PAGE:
Parque Cuscatlán Reopening
Ambassador Ronald Johnson
Monday, October 5, 2020, 2020, 10:00 A.M. Parque Cuscatlán
Remarks by Ambassador Ronald Johnson at the Reopening of Parque Cuscatlán
* This is a courtesy translation. Only the original Spanish language text should be considered authoritative.
October 5th, 2020
A little over a year ago, I was here at the Inauguration of the Cuscatlán Park. I remember very clearly the tour we took back then and how impressed I was by this place. Now a year later, many things have happened.
This year has been a year of challenges for El Salvador, but also for the world. We have faced a situation that we never imagined that we would ever have to face during our lifetimes. The pandemic has changed our lives, but it has also left us with valuable lessons. We have learned to be resilient, to value the things we have taken for granted and to adapt to this new reality.
I think this park, a place with so much history, is a symbol of how Salvadorans overcome these challenges. This is not the first time that El Salvador is facing a huge challenge, but I also know that despite everything, this country has kept moving forward.
Just a few years ago, El Salvador was known as the murder capital of the world. That is no longer the case. Murder and violent crime rates have remained at an all-time low. The homicide rate has fallen more than 66% in the last year, femicide is down by 61%. This is the result of years of effort on behalf of the Government of El Salvador, of the “Control Territorial” Plan and of our joint initiatives in security, comprehensive programs and projects that are committed to long-term progress and that make use of our best skills and qualities.
In the past year, there has been unprecedented cooperation between law enforcement agencies in the United States, with our Salvadoran counterparts in the National Police and the Attorney General’s Office. This teamwork has resulted in very successful operations that have led to multiple arrests of gang members both in the United States and here in El Salvador.
With the coronavirus pandemic, we had to learn to adapt. We mobilize our Embassy to focus our resources on what the country needs most. Since March, we have made more than 22 million donations of hygiene kits, food, water, disinfection equipment, personal protective equipment, and much more. In addition to the donation of 600 portable ventilators that President Trump had promised to President Bukele. All this with the goal of strengthening the Salvadoran health system, which is essential to guarantee the well-being of a population. It has been an honor for my government to support Salvadorans in this mission. We have all come together to support them in their fight. From donations made by the United States Government, those made by NGOs, companies and even individuals.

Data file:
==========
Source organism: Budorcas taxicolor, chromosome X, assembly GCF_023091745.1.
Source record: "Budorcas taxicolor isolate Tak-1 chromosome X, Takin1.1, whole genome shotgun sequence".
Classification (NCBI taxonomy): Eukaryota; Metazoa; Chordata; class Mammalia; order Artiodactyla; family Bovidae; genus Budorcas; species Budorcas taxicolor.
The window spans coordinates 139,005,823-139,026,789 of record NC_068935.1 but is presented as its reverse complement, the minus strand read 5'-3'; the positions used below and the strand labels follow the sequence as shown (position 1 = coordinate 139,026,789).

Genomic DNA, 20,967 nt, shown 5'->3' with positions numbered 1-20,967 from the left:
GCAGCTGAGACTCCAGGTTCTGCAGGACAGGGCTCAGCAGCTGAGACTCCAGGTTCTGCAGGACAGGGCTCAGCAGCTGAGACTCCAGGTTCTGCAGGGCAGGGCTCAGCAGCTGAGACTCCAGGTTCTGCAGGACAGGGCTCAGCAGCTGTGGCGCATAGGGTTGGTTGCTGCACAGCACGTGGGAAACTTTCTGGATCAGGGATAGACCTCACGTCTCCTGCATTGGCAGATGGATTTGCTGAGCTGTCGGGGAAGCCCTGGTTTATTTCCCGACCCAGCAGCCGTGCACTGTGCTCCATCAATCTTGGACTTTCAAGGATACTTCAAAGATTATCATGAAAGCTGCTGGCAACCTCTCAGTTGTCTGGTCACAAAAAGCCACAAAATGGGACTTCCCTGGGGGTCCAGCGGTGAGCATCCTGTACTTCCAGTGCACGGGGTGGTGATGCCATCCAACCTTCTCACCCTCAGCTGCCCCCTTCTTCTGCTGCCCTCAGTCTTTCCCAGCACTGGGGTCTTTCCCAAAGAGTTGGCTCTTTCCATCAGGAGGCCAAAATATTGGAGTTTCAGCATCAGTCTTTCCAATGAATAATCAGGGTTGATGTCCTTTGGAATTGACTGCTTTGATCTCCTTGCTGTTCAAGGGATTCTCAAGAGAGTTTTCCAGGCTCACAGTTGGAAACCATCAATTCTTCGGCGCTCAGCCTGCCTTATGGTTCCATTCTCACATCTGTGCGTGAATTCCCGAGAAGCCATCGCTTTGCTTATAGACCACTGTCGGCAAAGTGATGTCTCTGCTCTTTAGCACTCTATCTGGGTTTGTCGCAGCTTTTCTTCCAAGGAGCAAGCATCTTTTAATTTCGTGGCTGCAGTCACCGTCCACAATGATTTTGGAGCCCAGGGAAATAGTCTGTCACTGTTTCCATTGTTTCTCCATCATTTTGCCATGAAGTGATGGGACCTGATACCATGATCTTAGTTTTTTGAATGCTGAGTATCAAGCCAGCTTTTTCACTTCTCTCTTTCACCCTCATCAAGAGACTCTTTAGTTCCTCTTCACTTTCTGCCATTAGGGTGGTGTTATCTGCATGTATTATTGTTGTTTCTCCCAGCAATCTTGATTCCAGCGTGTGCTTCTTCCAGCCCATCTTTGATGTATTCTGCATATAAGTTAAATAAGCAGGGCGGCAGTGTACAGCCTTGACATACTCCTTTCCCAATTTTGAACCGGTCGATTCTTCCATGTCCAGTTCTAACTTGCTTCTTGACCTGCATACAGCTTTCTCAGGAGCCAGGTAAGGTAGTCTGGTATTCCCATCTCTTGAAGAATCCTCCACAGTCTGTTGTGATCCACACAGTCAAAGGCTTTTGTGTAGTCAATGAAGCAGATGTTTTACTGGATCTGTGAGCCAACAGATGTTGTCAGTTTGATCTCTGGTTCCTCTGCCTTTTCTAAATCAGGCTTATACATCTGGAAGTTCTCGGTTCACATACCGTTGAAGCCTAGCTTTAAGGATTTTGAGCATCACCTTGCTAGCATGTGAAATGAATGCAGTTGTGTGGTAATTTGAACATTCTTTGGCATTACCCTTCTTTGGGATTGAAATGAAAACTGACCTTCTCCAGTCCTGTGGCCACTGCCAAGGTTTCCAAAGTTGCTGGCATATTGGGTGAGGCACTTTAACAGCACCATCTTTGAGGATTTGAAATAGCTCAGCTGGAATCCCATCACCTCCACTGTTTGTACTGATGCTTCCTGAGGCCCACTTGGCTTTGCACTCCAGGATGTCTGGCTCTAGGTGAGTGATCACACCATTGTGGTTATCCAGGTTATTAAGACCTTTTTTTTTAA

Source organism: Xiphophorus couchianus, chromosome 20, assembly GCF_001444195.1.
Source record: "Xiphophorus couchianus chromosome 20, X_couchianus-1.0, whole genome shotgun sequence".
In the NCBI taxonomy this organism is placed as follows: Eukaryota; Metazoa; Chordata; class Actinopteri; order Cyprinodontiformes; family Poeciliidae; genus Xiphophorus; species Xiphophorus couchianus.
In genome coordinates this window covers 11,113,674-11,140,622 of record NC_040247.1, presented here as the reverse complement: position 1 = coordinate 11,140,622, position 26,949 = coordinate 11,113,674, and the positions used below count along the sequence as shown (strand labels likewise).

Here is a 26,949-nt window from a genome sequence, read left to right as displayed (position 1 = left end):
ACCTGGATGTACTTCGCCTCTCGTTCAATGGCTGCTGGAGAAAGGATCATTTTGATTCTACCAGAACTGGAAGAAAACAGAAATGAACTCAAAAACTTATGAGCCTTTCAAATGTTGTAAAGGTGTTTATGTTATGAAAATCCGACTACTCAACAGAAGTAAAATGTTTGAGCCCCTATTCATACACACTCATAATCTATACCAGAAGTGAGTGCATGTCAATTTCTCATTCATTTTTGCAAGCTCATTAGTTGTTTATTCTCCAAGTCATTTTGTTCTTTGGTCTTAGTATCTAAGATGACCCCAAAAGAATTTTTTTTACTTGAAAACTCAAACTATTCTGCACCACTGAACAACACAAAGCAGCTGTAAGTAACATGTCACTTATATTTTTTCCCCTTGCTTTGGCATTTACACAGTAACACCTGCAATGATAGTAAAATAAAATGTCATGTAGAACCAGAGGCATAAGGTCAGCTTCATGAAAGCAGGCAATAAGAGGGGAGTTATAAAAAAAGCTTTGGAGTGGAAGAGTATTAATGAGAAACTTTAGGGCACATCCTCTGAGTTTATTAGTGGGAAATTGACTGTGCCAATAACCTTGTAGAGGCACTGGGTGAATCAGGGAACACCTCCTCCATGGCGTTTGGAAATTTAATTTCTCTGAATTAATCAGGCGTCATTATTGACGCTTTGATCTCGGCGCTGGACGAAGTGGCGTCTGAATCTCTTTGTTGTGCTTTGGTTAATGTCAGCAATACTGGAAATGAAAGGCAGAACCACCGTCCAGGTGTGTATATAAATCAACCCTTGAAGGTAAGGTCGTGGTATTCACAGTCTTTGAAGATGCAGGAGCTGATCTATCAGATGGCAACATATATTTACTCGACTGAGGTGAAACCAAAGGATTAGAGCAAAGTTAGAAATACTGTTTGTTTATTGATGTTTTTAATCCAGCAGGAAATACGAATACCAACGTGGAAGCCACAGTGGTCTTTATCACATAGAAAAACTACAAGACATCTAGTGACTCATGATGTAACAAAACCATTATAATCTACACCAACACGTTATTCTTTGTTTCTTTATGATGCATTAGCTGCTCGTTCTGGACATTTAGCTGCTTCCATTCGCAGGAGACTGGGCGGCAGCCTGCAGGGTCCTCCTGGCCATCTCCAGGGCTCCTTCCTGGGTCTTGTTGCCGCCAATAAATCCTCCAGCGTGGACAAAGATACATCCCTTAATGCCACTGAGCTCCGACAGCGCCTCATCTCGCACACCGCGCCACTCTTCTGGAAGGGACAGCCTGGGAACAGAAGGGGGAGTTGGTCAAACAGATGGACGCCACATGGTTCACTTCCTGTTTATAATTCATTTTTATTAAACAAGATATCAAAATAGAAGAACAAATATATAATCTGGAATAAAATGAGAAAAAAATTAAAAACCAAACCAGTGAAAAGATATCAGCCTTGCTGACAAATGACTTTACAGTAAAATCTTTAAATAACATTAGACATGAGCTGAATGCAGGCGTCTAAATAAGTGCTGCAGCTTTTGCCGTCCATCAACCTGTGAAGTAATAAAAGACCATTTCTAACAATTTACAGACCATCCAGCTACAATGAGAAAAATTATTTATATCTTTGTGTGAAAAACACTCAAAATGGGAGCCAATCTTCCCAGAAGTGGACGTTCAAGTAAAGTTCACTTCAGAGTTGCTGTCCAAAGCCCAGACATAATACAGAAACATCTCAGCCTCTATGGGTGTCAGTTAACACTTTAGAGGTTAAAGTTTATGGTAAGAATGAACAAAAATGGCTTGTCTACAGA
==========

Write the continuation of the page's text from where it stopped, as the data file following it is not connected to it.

This year we have also seen a 60% reduction in illegal immigration to the United States. We know that the causes of migration are deeply rooted, among other factors, in the lack of opportunities, and there are criminals who take advantage of people’s despair. Coyotes say that getting asylum is easy, that going to the United States is easy, and that it is widely granted to Salvadorans. But it is not the truth. The reality is that they will put their lives in danger, they risk becoming gang members and criminals. We must do everything possible to prevent these already vulnerable people, especially minors, from being put at risk.
We know that, if there is an alternative, people prefer to seek legal and legitimate opportunities to improve their future here in El Salvador. As friends we assume our responsibility to help our allies in their time of need, with real solutions that are sustainable in the long term.
The work is not done yet. El Salvador has made many strides and it is important, perhaps now more than ever, that we take the time to celebrate them, to look back and see the fruit of our efforts. And may we take courage from these same successes to continue on the path.
It is time to start looking towards the future and focus on El Salvador’s economic recovery. The main challenge now is to reactivate the Salvadoran economy. Although El Salvador has important achievements in the area of security, ensuring that these advances are not lost implies that the vicious cycle of crime and poverty must be broken, and this means that economic prosperity must be promoted.
We have always thought of El Salvador as a partner, as an ally with whom we share goals, values and objectives, and our focus has always been to promote sustainable development in El Salvador. We share a vision of a prosperous and secure future for all Salvadorans. We know this is a challenge but we have already achieved great results.
I want to finish my words, remembering that Cuscatlán means “place of precious things.” I believe that now more than ever it is important that we remember that there is much that is worth fighting for, and we continue building a safer, more prosperous El Salvador.
God bless salvadorans, God bless El Salvador and God bless the United States of America.